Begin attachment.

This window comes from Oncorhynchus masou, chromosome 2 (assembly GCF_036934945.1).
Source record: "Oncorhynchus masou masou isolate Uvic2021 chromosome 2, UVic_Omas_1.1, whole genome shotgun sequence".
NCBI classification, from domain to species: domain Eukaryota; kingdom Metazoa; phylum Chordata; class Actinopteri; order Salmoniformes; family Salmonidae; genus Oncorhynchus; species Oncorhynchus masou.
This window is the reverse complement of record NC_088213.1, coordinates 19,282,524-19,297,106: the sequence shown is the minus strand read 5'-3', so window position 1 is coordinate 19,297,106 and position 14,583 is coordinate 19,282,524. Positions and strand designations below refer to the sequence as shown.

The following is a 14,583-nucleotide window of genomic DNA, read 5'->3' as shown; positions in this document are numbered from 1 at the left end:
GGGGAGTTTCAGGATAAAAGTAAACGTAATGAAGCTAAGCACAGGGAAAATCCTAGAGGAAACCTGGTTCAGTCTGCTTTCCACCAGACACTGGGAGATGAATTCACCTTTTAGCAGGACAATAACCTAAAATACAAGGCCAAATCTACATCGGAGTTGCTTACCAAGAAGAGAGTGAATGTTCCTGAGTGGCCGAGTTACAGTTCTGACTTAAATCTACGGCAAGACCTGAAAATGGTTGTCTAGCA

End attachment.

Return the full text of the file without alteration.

This window comes from Oncorhynchus masou, chromosome 2 (assembly GCF_036934945.1).
Source record: "Oncorhynchus masou masou isolate Uvic2021 chromosome 2, UVic_Omas_1.1, whole genome shotgun sequence".
NCBI classification, from domain to species: domain Eukaryota; kingdom Metazoa; phylum Chordata; class Actinopteri; order Salmoniformes; family Salmonidae; genus Oncorhynchus; species Oncorhynchus masou.
This window is the reverse complement of record NC_088213.1, coordinates 19,282,524-19,297,106: the sequence shown is the minus strand read 5'-3', so window position 1 is coordinate 19,297,106 and position 14,583 is coordinate 19,282,524. Positions and strand designations below refer to the sequence as shown.

The following is a 14,583-nucleotide window of genomic DNA, read 5'->3' as shown; positions in this document are numbered from 1 at the left end:
GGGGAGTTTCAGGATAAAAGTAAACGTAATGAAGCTAAGCACAGGGAAAATCCTAGAGGAAACCTGGTTCAGTCTGCTTTCCACCAGACACTGGGAGATGAATTCACCTTTTAGCAGGACAATAACCTAAAATACAAGGCCAAATCTACATCGGAGTTGCTTACCAAGAAGAGAGTGAATGTTCCTGAGTGGCCGAGTTACAGTTCTGACTTAAATCTACGGCAAGACCTGAAAATGGTTGTCTAGCA